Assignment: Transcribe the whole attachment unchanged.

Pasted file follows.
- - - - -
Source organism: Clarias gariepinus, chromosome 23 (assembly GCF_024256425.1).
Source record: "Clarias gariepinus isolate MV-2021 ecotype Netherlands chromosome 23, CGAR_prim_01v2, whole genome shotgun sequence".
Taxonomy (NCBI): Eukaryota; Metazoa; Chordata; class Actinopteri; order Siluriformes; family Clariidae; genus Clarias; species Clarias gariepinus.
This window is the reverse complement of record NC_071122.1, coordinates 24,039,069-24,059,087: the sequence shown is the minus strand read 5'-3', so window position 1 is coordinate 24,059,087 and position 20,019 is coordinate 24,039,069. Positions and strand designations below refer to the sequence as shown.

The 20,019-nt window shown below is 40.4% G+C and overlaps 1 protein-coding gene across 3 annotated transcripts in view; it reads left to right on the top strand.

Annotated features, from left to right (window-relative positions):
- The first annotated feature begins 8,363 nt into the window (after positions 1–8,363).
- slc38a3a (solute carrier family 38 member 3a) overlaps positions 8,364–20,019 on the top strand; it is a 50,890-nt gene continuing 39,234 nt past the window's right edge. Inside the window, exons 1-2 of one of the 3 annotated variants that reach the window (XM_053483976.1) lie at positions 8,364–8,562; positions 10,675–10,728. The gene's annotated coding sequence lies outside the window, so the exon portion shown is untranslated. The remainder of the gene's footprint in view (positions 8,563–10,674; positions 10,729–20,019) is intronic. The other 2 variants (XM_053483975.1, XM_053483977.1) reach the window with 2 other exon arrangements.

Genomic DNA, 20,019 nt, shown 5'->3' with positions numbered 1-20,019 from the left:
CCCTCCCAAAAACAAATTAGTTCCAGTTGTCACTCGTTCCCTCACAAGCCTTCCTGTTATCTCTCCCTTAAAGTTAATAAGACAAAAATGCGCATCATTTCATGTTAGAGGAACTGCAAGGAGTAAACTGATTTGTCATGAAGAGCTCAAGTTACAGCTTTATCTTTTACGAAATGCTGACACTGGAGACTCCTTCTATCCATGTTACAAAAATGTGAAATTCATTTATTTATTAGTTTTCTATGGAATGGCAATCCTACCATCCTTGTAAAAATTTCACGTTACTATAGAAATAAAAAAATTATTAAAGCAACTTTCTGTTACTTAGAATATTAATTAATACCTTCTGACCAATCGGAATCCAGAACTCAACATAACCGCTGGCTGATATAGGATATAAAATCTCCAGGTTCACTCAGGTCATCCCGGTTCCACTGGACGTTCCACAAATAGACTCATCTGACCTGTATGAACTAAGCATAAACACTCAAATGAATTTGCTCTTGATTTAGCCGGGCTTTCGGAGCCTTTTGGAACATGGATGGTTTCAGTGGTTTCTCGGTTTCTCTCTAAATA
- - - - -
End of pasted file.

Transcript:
Source organism: Clarias gariepinus, chromosome 23 (assembly GCF_024256425.1).
Source record: "Clarias gariepinus isolate MV-2021 ecotype Netherlands chromosome 23, CGAR_prim_01v2, whole genome shotgun sequence".
Taxonomy (NCBI): Eukaryota; Metazoa; Chordata; class Actinopteri; order Siluriformes; family Clariidae; genus Clarias; species Clarias gariepinus.
This window is the reverse complement of record NC_071122.1, coordinates 24,039,069-24,059,087: the sequence shown is the minus strand read 5'-3', so window position 1 is coordinate 24,059,087 and position 20,019 is coordinate 24,039,069. Positions and strand designations below refer to the sequence as shown.

The 20,019-nt window shown below is 40.4% G+C and overlaps 1 protein-coding gene across 3 annotated transcripts in view; it reads left to right on the top strand.

Annotated features, from left to right (window-relative positions):
- The first annotated feature begins 8,363 nt into the window (after positions 1–8,363).
- slc38a3a (solute carrier family 38 member 3a) overlaps positions 8,364–20,019 on the top strand; it is a 50,890-nt gene continuing 39,234 nt past the window's right edge. Inside the window, exons 1-2 of one of the 3 annotated variants that reach the window (XM_053483976.1) lie at positions 8,364–8,562; positions 10,675–10,728. The gene's annotated coding sequence lies outside the window, so the exon portion shown is untranslated. The remainder of the gene's footprint in view (positions 8,563–10,674; positions 10,729–20,019) is intronic. The other 2 variants (XM_053483975.1, XM_053483977.1) reach the window with 2 other exon arrangements.

Genomic DNA, 20,019 nt, shown 5'->3' with positions numbered 1-20,019 from the left:
CCCTCCCAAAAACAAATTAGTTCCAGTTGTCACTCGTTCCCTCACAAGCCTTCCTGTTATCTCTCCCTTAAAGTTAATAAGACAAAAATGCGCATCATTTCATGTTAGAGGAACTGCAAGGAGTAAACTGATTTGTCATGAAGAGCTCAAGTTACAGCTTTATCTTTTACGAAATGCTGACACTGGAGACTCCTTCTATCCATGTTACAAAAATGTGAAATTCATTTATTTATTAGTTTTCTATGGAATGGCAATCCTACCATCCTTGTAAAAATTTCACGTTACTATAGAAATAAAAAAATTATTAAAGCAACTTTCTGTTACTTAGAATATTAATTAATACCTTCTGACCAATCGGAATCCAGAACTCAACATAACCGCTGGCTGATATAGGATATAAAATCTCCAGGTTCACTCAGGTCATCCCGGTTCCACTGGACGTTCCACAAATAGACTCATCTGACCTGTATGAACTAAGCATAAACACTCAAATGAATTTGCTCTTGATTTAGCCGGGCTTTCGGAGCCTTTTGGAACATGGATGGTTTCAGTGGTTTCTCGGTTTCTCTCTAAATA